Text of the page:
2-3 organic chicken stock cubes, according to taste
water, to cover
salt and pepper

Wash the leeks and celery and finely slice. Peel the carrot and turnips and cut into small dice. Finely chop the flat leaf parsley.

Place the chicken and vegetables in a pressure cooker or large pot. Add water to cover, the stock cubes, salt and pepper. If using a pressure cooker, place on the lid, bring to the boil and cook for 30 minutes. If using a conventional pot, bring to the boil and simmer gently for about 2 hours, skimming off any scum which forms on the top.

Remove the chicken and pick the meat off the bones. Return the meat to the soup and check the seasoning. Serve in large bowls and you'll be feeling better in no time.

To bulk the soup up, you can always add some broken spaghetti or other pasta of your choice. Traditionally the soup is served with matzah balls.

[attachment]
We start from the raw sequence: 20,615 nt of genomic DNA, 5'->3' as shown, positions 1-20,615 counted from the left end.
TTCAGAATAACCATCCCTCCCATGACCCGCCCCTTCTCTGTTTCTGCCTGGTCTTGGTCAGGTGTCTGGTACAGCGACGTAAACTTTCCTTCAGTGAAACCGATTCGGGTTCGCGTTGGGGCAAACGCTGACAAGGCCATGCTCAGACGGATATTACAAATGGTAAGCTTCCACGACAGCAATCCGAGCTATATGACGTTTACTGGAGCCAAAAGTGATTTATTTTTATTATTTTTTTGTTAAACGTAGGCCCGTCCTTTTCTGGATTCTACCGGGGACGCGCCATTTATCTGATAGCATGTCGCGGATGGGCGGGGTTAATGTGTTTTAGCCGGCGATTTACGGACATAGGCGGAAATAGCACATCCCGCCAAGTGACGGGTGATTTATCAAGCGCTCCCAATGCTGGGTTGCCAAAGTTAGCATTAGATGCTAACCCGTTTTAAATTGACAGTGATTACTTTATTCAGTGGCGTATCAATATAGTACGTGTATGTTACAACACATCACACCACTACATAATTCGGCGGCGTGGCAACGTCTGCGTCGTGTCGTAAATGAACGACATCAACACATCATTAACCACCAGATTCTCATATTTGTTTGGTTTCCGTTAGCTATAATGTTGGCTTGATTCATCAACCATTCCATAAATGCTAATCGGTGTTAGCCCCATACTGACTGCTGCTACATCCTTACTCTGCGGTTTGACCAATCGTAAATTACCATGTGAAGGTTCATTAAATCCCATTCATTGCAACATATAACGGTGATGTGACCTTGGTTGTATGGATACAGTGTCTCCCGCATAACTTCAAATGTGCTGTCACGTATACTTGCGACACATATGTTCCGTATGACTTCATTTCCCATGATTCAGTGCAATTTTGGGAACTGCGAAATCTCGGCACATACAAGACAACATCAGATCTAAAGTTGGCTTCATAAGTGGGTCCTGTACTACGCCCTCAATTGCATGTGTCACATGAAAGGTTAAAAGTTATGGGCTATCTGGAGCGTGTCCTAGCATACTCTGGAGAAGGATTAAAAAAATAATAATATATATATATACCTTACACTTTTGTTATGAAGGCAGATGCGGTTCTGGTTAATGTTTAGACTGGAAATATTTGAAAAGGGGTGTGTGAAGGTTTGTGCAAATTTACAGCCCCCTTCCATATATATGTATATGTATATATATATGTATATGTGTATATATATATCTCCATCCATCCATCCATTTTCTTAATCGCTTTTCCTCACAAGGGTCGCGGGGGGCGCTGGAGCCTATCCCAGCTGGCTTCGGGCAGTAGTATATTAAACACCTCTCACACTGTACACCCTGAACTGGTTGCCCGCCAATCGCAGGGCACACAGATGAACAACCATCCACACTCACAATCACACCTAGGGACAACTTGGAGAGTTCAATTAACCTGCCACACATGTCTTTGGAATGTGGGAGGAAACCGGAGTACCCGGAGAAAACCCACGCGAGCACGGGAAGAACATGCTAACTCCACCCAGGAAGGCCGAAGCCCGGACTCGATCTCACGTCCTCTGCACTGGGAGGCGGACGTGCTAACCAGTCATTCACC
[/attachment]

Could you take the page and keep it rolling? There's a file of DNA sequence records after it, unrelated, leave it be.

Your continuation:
Make a large pot, as the soups freezes beautifully and it's always good to have some at hand.

We, the Amsterdam Flavours chefs, hope you enjoy this recipe as much as we do. If you have any questions on how to prepare it or just want to send us your feedback, you can reach us here Contact Amsterdam Flavours


De Eetbare Stad

'De Eetbare Stad' or Edible City is a book packed with gems what can be foraged in and around Amsterdam.

Filled with interesting and unusual ingredients, this book, divided into the seasons, supplies background information on the ingredients and includes a recipe with each. The perfect hand guide to the secret treasures hiding around the city of Amsterdam.